The optimal delivery schedule forecast in all cases is computed using a dynamic programming approach. Proposed strategic solutions were compared against reference cost in a simulation environment. Policies with stochastic demands resulted in lower cost than the reference cost. The practical and theoretical work presented in this work shows that up to 20% cost reduction is possible through the optimization of the flow of sterile instruments between sterilization departments and hospital OTs along with processes’ streamlining and materials’ standardization. However, the transportation cost increases when outsourcing CSSD, which is balanced by the OT storage cost decrease. This would happen only if it is not possible to increase the storage capacity of the OT to handle weekly supplies of nets. In turn, this requires considering alternative solutions such as cheaper remote CSSD, cheaper intermediate storage areas near the OTs, or other solutions to counterbalance the increase in transportation cost.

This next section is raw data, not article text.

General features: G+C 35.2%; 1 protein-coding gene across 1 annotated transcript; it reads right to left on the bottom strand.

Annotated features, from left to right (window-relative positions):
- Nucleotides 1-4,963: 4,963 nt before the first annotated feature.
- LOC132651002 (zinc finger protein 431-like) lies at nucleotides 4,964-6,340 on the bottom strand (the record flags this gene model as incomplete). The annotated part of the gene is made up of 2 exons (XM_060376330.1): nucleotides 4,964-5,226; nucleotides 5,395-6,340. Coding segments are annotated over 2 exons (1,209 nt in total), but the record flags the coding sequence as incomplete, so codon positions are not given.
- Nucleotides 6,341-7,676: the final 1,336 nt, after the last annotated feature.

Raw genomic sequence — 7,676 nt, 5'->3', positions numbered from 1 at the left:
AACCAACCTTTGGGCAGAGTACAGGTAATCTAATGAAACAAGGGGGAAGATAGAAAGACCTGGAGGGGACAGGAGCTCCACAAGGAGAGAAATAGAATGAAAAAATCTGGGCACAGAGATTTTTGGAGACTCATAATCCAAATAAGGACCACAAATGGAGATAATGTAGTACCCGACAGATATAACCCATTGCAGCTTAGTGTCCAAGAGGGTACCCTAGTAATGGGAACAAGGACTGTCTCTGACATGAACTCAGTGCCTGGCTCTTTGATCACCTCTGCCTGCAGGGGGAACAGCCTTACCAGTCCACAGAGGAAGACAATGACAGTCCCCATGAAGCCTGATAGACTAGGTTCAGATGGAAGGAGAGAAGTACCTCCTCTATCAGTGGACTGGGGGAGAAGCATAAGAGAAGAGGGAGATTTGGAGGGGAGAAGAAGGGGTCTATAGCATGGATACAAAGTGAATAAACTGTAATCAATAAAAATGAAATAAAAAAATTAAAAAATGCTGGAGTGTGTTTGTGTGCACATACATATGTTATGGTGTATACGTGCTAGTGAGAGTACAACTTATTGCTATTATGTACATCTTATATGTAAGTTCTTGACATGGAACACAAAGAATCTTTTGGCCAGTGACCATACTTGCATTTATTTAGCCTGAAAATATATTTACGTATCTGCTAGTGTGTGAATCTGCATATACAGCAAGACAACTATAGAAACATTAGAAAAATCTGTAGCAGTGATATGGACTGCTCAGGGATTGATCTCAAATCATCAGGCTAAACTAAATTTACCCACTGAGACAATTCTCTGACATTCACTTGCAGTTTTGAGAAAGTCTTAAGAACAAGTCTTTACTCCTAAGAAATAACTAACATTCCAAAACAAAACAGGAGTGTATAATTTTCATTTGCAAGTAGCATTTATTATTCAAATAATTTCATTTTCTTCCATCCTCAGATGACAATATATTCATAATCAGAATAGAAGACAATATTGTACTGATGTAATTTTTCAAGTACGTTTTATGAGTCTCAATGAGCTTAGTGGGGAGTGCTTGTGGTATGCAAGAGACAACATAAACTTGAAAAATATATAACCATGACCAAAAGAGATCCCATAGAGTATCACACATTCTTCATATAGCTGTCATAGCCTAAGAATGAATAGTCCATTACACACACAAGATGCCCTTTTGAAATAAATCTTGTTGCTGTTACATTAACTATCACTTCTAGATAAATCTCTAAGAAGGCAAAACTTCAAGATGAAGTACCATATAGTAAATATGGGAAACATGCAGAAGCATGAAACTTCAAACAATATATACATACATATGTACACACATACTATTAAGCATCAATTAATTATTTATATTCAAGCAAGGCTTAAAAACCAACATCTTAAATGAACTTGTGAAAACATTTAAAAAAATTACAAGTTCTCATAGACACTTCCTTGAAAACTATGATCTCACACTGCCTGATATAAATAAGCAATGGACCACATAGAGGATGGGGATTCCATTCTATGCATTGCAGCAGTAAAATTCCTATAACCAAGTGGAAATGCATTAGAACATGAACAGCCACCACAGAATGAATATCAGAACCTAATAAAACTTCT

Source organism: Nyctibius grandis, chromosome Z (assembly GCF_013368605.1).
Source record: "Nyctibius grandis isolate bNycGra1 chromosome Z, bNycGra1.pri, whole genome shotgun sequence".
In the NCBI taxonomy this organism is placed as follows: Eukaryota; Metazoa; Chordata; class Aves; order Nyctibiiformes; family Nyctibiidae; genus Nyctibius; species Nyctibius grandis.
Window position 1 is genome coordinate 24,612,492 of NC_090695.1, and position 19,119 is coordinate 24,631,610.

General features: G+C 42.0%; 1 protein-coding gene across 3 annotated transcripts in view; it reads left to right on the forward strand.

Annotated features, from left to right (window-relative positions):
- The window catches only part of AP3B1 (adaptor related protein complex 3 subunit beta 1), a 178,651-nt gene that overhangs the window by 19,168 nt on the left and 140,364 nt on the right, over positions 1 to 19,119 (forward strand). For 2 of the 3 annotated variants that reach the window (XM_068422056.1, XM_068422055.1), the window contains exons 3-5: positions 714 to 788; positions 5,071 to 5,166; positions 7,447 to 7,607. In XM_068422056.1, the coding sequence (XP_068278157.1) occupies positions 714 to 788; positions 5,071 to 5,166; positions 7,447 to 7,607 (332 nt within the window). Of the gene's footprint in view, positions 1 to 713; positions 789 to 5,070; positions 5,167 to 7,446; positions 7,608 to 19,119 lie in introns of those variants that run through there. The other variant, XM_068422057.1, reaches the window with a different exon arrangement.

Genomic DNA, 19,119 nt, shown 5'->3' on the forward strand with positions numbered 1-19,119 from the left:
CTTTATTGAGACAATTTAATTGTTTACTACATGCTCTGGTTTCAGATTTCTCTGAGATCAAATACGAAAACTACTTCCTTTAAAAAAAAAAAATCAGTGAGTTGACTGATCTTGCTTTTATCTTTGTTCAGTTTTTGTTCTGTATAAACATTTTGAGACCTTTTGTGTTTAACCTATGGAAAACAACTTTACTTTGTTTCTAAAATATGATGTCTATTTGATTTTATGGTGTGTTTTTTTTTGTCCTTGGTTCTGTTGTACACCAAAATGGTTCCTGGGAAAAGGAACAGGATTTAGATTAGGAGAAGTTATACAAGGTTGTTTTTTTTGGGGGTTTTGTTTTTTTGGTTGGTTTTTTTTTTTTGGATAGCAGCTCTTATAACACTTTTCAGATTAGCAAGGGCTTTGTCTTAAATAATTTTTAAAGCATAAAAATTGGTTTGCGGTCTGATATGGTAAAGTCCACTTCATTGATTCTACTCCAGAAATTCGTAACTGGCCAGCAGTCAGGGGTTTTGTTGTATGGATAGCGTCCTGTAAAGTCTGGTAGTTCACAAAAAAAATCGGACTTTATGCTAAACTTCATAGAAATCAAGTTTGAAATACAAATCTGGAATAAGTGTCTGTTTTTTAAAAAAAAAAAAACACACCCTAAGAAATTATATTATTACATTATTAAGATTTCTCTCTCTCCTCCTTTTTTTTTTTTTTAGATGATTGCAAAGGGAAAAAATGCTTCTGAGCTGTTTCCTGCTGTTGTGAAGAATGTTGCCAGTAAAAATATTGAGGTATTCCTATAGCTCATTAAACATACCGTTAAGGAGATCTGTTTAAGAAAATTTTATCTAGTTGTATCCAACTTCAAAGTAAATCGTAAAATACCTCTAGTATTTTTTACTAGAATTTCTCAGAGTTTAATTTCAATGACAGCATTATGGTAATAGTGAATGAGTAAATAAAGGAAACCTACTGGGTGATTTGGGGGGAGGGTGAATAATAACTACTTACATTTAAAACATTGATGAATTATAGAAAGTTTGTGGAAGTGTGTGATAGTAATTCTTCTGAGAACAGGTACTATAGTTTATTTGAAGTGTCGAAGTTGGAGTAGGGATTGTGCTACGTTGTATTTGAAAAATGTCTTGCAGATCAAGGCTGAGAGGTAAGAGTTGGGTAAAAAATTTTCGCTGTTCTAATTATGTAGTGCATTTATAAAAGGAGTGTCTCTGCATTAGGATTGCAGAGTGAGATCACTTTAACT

4.5. Optimizing SCM Logistics